An ambitious Australian company spends up big on a massive overseas asset.
It over-reaches, pays too much, books a massive write-down then finds itself the target of a law firm specialising in shareholder class actions.
They are being run for their banks and the banks are not interested in WIP… they are interested in cash. How do you generate cash? You settle.
Martin Lawrence of Ownership Matters
In 2003, it was National Australia Bank in the stocks over its purchase of US home lender HomeSide – and law firm Slater & Gordon was throwing the rotten fruit.
Slater’s was alleging that NAB had failed to properly inform the market of HomeSide’s dire situation ahead of a $3 billion write-down.
“The same requirement that [NAB and] every other board has in the Australian and the US market, is to provide ongoing and complete disclosure of information that’s relevant to the price of securities,” said then-managing partner Andrew Grech.
The threatened class action came to nothing.
Now it is Grech and Slater & Gordon who have had to go cap in hand to NAB. The hulking write-down on Slater’s UK acquisition Quindell has put the company in a position described by analysts as “financially precarious”.
And it is Slater & Gordon – once known as the union law firm, staffed by true believers wielding their law degrees for the greater good – being accused of laxness in its disclosure to shareholders about its financial and regulatory problems.
The company’s long-time rival Maurice Blackburn is building a shareholder class action against it for this alleged tardy disclosure – along with another from up-and-comer ACA Lawyers, whose staff list includes several former Slater & Gordon lawyers.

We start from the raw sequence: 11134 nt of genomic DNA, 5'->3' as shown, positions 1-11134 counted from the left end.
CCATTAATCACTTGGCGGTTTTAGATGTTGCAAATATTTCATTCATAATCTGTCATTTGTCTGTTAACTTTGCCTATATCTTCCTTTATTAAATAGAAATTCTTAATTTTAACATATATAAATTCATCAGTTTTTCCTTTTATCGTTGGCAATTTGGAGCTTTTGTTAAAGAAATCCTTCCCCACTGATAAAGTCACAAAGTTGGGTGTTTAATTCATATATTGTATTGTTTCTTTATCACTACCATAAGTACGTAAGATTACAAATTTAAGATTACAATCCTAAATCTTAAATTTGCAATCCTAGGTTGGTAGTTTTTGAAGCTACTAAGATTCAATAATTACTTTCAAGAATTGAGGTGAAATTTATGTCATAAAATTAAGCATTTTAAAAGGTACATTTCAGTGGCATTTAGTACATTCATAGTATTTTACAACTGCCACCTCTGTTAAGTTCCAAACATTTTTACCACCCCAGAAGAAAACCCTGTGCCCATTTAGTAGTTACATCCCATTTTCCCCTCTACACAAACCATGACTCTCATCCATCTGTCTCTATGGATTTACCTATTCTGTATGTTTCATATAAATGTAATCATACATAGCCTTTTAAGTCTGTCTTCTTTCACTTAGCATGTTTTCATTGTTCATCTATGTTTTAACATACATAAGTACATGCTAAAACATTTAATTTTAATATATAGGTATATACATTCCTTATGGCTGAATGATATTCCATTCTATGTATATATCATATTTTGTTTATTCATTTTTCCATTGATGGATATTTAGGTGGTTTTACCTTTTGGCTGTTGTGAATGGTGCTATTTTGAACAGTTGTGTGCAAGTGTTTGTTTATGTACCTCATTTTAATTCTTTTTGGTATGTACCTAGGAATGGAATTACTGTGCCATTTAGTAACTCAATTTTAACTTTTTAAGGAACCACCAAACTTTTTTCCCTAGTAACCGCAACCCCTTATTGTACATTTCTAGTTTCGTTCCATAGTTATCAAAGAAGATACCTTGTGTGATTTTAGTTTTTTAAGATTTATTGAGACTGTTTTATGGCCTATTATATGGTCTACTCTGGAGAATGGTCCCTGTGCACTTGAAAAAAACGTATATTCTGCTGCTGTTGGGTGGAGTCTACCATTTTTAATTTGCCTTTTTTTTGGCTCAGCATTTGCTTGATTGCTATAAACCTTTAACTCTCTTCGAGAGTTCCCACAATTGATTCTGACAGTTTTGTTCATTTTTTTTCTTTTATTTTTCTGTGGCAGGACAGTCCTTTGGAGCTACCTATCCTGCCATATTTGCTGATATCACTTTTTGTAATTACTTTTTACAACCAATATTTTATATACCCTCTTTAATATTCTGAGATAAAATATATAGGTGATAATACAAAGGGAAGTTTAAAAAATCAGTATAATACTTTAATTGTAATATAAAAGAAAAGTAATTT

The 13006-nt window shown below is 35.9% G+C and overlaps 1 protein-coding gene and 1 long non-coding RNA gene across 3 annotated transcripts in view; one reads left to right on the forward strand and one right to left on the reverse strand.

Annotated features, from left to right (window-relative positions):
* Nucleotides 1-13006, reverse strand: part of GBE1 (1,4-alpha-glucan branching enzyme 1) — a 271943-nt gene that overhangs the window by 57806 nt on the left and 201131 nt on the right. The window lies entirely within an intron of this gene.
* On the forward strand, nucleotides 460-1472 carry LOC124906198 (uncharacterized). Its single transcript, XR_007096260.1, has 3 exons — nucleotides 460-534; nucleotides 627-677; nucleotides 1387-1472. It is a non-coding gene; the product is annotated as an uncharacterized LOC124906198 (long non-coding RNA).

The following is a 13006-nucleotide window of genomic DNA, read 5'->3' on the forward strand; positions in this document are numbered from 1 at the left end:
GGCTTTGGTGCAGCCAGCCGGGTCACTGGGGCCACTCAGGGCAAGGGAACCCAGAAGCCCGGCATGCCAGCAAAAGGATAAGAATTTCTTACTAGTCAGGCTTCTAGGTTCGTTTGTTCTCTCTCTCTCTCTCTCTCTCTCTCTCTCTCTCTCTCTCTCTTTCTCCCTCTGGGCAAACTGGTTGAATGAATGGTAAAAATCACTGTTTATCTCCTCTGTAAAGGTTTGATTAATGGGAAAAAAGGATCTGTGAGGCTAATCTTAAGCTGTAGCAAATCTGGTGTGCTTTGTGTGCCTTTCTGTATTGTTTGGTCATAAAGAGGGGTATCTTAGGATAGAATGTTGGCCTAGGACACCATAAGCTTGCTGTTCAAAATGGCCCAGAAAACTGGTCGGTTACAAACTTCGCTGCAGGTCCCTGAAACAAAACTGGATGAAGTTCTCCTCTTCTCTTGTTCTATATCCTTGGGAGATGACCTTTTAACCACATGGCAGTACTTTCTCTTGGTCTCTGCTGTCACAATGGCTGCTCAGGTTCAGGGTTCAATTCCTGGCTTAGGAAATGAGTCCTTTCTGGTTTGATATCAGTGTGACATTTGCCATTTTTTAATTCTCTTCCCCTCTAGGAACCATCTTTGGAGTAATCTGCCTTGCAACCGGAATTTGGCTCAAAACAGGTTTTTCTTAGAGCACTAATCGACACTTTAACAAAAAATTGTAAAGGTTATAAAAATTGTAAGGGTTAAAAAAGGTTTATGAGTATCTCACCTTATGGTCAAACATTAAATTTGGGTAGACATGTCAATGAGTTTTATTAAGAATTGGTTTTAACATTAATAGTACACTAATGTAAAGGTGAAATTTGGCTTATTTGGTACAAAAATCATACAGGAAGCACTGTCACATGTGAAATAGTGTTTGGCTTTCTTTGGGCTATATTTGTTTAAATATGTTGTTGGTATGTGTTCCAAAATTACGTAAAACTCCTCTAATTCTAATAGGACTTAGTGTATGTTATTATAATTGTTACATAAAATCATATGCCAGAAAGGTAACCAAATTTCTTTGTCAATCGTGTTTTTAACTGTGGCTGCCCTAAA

BusinessDay can reveal that current and former staff of Slater and Gordon – many of whom have been left with significant debts on the law operation’s more-than-decimated scrip – are among those who have joined the class actions.
Further, Maurice Blackburn has estimated its proposed class action could put a $100 million-plus dent on Slater & Gordon’s future profits.
The company’s problems sparked criticism. These included that it was being run like a personal injury factory, that it is under pressure to settle cases quickly, that its listed model has limited the careers of many of its staff and that its Australian business has stagnated.
But a spokeswoman for Slater & Gordon says there is “no basis” for allegations the company is under pressure to settle cases, that suggestions careers of staff are limited are “completely untrue” and its staff are highly motivated.
This weekend is the deadline for the company to strike a new deal with bankers NAB and Westpac on the $741 million in debt it is carrying – the bulk of which expires in March 2017 making it the company’s sword of Damocles.
Failure to reach a deal with its bankers could spell the demise of the group.
Slater & Gordon’s debt woes relate to its horror acquisition of Quindell – a company beset with accounting issues that the Australian group picked up despite blaring warnings from the UK market.